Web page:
Race and religion have wrongly become factors in the definition of terrorism in the public eye, says Daryl Johnson, a former DHS terrorism analyst whose 2009 report about right-wing domestic terror threats was rescinded by the agency after a backlash from conservatives.
“What we see presented in the media is often focused on the dark-skinned foreigner with a funny-sounding name who dresses weird,” Johnson says. “People need to understand that it doesn’t matter what your religion or your background is. There’s terrorism in all forms. The FBI doesn’t come out [and call it terrorism] when we have Charleston or Planned Parenthood. They’re quiet when it comes to the white male shooter.”
Johnson and his colleagues enraged conservatives when they penned a report warning of the dangers of right-wing extremism and terrorist acts that might come of it. The root of it, Johnson explains, was that law enforcement was concerned that a viable, African-American candidate for president, combined with the poor economy and traumatized veterans returning from Iraq and Afghanistan, could lead to racial or anti-government movements that could become domestic terror threats. But when the paper was leaked, critics jumped on it as a political shot at conservatives and veterans, and DHS backed off. “They took things out of context, saying we were basically dishonoring military vets,” Johnson recalls. But the paper was an important tool to describe the evolving domestic threat from the leftist groups of the 60s and 70s to the right-wing groups which developed in the 90s, he says.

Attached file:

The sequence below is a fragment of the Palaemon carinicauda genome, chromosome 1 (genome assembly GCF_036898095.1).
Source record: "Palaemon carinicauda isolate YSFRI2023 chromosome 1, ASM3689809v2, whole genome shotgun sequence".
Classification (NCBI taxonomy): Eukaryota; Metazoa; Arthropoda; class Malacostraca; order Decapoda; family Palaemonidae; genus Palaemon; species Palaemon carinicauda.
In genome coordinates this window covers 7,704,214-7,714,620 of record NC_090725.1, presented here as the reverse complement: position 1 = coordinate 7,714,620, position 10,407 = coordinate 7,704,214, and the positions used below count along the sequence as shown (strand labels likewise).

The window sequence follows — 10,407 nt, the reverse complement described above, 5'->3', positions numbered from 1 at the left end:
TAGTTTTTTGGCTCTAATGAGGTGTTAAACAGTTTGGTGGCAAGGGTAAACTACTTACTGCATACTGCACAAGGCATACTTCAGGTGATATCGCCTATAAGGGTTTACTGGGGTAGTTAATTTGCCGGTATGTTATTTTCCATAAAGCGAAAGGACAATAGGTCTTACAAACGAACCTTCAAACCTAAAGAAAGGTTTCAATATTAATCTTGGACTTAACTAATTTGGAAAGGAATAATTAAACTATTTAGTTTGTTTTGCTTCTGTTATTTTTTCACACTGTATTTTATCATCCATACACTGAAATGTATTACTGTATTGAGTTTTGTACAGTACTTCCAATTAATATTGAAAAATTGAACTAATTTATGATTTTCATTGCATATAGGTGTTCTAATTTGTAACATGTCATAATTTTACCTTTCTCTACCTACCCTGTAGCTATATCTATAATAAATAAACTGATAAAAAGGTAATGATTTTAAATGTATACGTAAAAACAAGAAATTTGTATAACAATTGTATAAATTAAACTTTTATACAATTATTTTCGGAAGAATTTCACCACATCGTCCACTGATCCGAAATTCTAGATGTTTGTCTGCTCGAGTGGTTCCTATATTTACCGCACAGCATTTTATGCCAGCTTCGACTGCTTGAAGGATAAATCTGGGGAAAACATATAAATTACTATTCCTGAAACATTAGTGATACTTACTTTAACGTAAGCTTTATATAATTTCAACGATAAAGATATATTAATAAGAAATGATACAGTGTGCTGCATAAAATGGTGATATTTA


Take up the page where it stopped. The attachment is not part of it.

The media and the political community, experts say, tend to take a different attitude towards domestic terrorism than the FBI, which is focused on investigating and prosecuting a case. The Patriot Act definition of domestic terrorism is subject to broad interpretation, calling it a case where someone threatens or intimidates others for a political end, putting people’s lives at risk.
The FBI’s list of the eight “most wanted” domestic terrorists, in fact, includes fugitives associated with the Earth Liberation Front, an extremist environmental group born in the 90s, and the Black Panthers, a militant political organization founded in the 60s. All have been charged with serious crimes, such as bombing government facilities, hijacking and bank robbery. And while their names may not be at all familiar to most Americans (and their causes sounding like something from a history book), they remain longtime fugitives from justice, earning them a place on the list.
More recent acts of intimidation and violence, however, have indeed reflected the concerns in the rescinded DHS analysis, Johnson and Lenz note, with causes like taking control of public lands, abortion and race being factors. But Lormel says that doesn’t necessarily make them domestic terror events. Charleston, he says, is more appropriately called a hate crime.
But while the media and politicians may be eager to use the T-word, law enforcement must be more cautious, Lormel says. The occupiers in Oregon likely meet the definition for domestic terrorists, he says, but there was little value in giving the group that designation while there was still a chance for a peaceful end to the siege. “If you have the opportunity to negotiate with these folks, why inflame the situation?” he asks.
Domestic terrorism “makes for better [news] stories and more sensationalism. But in reality, you need to give law enforcement the time to thoroughly look at the situation and come up with the motivation,” he adds. “And in most instances, that’s going to take some time.”
For the time being, domestic terrorism appears to be in the eye of the beholder.